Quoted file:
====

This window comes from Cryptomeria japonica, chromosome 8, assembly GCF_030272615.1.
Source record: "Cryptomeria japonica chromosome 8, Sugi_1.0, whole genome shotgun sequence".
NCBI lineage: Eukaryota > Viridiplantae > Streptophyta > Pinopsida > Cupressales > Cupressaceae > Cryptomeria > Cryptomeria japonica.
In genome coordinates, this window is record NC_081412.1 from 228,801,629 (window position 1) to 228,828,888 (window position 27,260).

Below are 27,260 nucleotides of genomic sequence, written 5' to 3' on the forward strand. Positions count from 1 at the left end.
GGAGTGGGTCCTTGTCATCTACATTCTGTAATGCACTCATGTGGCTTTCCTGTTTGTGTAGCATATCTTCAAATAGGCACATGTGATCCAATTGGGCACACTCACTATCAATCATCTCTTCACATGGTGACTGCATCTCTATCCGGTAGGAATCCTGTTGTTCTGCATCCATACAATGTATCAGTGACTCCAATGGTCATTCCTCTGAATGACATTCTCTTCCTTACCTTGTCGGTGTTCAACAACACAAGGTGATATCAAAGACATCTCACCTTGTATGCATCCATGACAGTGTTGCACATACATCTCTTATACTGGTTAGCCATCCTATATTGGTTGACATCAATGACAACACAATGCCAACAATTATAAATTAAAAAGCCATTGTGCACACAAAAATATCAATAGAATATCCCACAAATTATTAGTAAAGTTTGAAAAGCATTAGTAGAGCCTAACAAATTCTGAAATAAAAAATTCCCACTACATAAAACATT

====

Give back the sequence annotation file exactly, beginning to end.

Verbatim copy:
This window comes from Cryptomeria japonica, chromosome 8, assembly GCF_030272615.1.
Source record: "Cryptomeria japonica chromosome 8, Sugi_1.0, whole genome shotgun sequence".
NCBI lineage: Eukaryota > Viridiplantae > Streptophyta > Pinopsida > Cupressales > Cupressaceae > Cryptomeria > Cryptomeria japonica.
In genome coordinates, this window is record NC_081412.1 from 228,801,629 (window position 1) to 228,828,888 (window position 27,260).

Below are 27,260 nucleotides of genomic sequence, written 5' to 3' on the forward strand. Positions count from 1 at the left end.
GGAGTGGGTCCTTGTCATCTACATTCTGTAATGCACTCATGTGGCTTTCCTGTTTGTGTAGCATATCTTCAAATAGGCACATGTGATCCAATTGGGCACACTCACTATCAATCATCTCTTCACATGGTGACTGCATCTCTATCCGGTAGGAATCCTGTTGTTCTGCATCCATACAATGTATCAGTGACTCCAATGGTCATTCCTCTGAATGACATTCTCTTCCTTACCTTGTCGGTGTTCAACAACACAAGGTGATATCAAAGACATCTCACCTTGTATGCATCCATGACAGTGTTGCACATACATCTCTTATACTGGTTAGCCATCCTATATTGGTTGACATCAATGACAACACAATGCCAACAATTATAAATTAAAAAGCCATTGTGCACACAAAAATATCAATAGAATATCCCACAAATTATTAGTAAAGTTTGAAAAGCATTAGTAGAGCCTAACAAATTCTGAAATAAAAAATTCCCACTACATAAAACATT